Amazon's new Kindle Fire HDX 8.9 tablet may look the same on the outside as last year's model, but look under the hood and it's got a new engine, an overhauled Wi-Fi transmission system, some audio tweaks, and an updated operating system.
That's right, there's a new quad-core Snapdragon 805 processor running at 2.5 GHz, which according to Amazon delivers 70 percent faster graphics performance, along with 802.11ac MIMO Wi-Fi, said by company reps to amp up to four times the peak bandwidth.
Prices start at $379 (for the 16GB model), with the product available for pre-order now and shipping in the US in October. A 4G version is $479 and also ships in October. UK and Australian prices and availability weren't immediately available, but that converts to about £230 or AU$420 for the 16GB model, and £300 or AU$530 for the 4G.
Amazon isn't bashful about comparing the Fire HDX 8.9 to Apple's iPad Air, which is due for a processor bump of its own this fall. The impressively slim 13.2-ounce HDX 8.9 is 20 percent lighter than the iPad Air and according to Amazon, its 2,560x1,600 (339 pixels per inch) display has 30 percent more pixels than the iPad Air's Retina display.
Later this year, a new feature, Dynamic Light Control, which "changes the the white point of the display based on the ambient light of the surroundings in order to make the page of a Kindle book more closely resemble a piece of paper," will be enabled. At the launch event in New York, we got a brief demo of the feature, which showed the background of the a digital page compared to an actual printed book page in a couple of lighting conditions.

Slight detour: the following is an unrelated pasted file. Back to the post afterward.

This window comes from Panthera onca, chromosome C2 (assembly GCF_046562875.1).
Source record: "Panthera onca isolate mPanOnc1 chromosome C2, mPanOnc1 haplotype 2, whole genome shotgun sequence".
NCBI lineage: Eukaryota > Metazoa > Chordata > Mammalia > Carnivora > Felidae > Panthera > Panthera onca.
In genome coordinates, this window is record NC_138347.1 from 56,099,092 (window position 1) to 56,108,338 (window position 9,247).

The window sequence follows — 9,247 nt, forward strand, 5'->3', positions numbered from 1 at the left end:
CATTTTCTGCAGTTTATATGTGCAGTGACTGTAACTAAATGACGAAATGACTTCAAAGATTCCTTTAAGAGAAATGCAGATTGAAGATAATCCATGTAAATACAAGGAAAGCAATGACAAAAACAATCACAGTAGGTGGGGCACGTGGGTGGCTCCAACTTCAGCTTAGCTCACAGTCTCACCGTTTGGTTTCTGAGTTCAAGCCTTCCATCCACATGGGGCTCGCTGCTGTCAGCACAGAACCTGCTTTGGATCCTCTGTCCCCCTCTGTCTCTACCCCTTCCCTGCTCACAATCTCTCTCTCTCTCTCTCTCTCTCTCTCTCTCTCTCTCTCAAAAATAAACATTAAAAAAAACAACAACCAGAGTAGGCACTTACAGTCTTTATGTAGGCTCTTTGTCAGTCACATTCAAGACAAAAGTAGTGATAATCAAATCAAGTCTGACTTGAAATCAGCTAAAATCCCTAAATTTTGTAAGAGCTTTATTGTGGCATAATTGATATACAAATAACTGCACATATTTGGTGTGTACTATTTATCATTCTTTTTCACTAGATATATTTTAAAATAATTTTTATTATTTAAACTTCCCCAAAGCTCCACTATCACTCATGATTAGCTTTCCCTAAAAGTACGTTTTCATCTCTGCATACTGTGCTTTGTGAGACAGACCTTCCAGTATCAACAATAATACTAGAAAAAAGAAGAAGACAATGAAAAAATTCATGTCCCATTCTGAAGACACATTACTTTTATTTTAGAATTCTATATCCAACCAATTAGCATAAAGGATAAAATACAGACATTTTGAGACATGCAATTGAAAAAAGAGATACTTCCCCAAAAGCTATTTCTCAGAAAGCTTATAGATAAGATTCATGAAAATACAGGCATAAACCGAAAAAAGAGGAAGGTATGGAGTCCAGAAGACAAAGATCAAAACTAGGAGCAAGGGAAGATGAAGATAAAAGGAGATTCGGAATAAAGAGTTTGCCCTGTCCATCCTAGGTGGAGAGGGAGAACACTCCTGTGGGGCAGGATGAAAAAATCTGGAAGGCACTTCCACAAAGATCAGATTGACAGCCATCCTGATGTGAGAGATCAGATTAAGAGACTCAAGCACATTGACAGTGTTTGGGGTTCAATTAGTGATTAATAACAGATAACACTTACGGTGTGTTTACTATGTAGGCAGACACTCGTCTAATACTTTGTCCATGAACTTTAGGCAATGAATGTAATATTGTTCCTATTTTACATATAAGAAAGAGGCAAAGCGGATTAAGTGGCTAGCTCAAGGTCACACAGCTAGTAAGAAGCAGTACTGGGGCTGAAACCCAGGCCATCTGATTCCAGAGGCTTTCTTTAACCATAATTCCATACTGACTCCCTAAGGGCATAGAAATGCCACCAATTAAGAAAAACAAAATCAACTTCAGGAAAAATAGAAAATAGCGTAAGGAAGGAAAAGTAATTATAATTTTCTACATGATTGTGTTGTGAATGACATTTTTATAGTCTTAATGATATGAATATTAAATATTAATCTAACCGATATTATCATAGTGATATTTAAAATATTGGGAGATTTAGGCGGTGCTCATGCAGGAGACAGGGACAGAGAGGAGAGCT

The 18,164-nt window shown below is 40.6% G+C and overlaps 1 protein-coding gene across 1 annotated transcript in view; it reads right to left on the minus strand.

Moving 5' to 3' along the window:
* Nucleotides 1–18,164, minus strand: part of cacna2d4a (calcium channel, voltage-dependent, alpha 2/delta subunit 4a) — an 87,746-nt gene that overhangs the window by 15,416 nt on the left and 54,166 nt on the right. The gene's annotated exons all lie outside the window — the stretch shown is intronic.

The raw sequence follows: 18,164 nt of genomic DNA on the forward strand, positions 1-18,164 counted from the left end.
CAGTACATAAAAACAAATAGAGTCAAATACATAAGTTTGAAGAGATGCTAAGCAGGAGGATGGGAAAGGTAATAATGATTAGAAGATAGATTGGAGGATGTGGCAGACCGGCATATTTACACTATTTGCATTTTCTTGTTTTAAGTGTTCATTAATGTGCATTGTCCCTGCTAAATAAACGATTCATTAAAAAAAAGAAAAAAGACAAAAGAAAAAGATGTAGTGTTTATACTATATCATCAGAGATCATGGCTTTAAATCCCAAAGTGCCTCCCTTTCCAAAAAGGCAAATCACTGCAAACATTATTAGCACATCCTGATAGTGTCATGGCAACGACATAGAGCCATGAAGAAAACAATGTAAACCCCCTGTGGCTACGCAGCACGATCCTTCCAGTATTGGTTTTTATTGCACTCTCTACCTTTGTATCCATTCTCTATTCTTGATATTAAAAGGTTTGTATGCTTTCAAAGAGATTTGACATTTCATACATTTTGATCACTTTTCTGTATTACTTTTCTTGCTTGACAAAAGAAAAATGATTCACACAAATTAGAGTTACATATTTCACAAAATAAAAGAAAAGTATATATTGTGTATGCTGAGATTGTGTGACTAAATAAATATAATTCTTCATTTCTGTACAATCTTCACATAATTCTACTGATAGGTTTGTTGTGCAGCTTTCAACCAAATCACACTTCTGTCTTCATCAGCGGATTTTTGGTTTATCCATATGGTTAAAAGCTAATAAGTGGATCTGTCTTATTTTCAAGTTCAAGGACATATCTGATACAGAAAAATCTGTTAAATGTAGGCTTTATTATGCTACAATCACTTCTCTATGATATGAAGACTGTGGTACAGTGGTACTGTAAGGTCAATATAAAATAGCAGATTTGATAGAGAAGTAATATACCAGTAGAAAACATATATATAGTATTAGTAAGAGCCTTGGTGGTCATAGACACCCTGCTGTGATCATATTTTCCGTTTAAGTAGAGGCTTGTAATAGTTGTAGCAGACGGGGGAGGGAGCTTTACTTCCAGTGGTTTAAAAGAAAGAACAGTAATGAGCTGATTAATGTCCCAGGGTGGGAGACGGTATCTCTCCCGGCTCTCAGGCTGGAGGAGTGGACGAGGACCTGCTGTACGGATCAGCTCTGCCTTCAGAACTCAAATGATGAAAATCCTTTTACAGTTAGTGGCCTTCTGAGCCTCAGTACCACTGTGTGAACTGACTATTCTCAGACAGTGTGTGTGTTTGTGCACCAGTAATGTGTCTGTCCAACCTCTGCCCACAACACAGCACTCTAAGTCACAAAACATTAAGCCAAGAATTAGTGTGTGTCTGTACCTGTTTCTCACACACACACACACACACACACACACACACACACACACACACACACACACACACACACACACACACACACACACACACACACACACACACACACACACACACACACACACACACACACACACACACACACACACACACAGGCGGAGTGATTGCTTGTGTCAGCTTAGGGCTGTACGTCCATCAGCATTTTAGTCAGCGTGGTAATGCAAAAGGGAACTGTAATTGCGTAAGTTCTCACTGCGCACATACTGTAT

Amazon also says the HDX 8.9's speakers are twice as loud as those on the iPad Air and it's now the first tablet with Dolby Atmos, which typically requires dozens of "surround" speakers in a theater. To claim the Atmos experience can be replicated with a $379 tablet and a standard headphone is a bit of stretch (I saw a screening of "Guardians of the Galaxy" in Dolby's Atmos-enabled theater in New York City and it was pretty awesome). We got a demo and frankly I wasn't all that impressed -- it basically sounded like some faux surround. But hey, it sounds good to be the first Atmos-enabled tablet.
Like the new Kindle Fire HD models, including the entry-level $99 Kindle Fire HD 6, the Fire HDX 8.9 runs Amazon's freshly minted Fire OS 4.0 "Sangria," a customized version of Android KitKat (Android 4.4) that includes Family Library, Firefly, and Amazon free cloud storage of photos feature (for shots taken with Fire devices).
Amazon's step-down 2013 Fire HDX 7 won't get an upgrade at this time, but in the US Amazon has dropped the tablet's price from $229 to $199 for the 16GB model. All of Amazon's 2013 Kindle Fire tablets can be upgraded with Fire OS 4.0 and gain access to its new features.
If you're wondering whether Amazon upgraded the front- and rear-facing cameras (rear is 8MP and captures 1080p video), it didn't, but Amazon reps said some software improvements have been made to the camera. Also, battery life is still rated at "up to 12 hours of reading, surfing the Web on Wi-Fi, watching videos, and listening to music."
Same Fire HDX 8.9, just that much better
Last year's slick HDX 8.9 was a great performer and an excellent value (Editor Eric Franklin gave it high marks). Really, it was the star of Amazon's Fire lineup and in my limited time with the new version, it seemed as zippy as any tablet out there.
We'll find out just how much of a performance boost that new processor delivers and review Fire OS 4.o's new features as soon as we get our hands on a shipping unit and run it through our testing regime. But at first touch, the Fire HDX 8.9 remains an appealing choice for heavy Amazon users, particularly Prime Members, with the only big strike against it being the lack of access to the Google Play app store and no expandable memory option.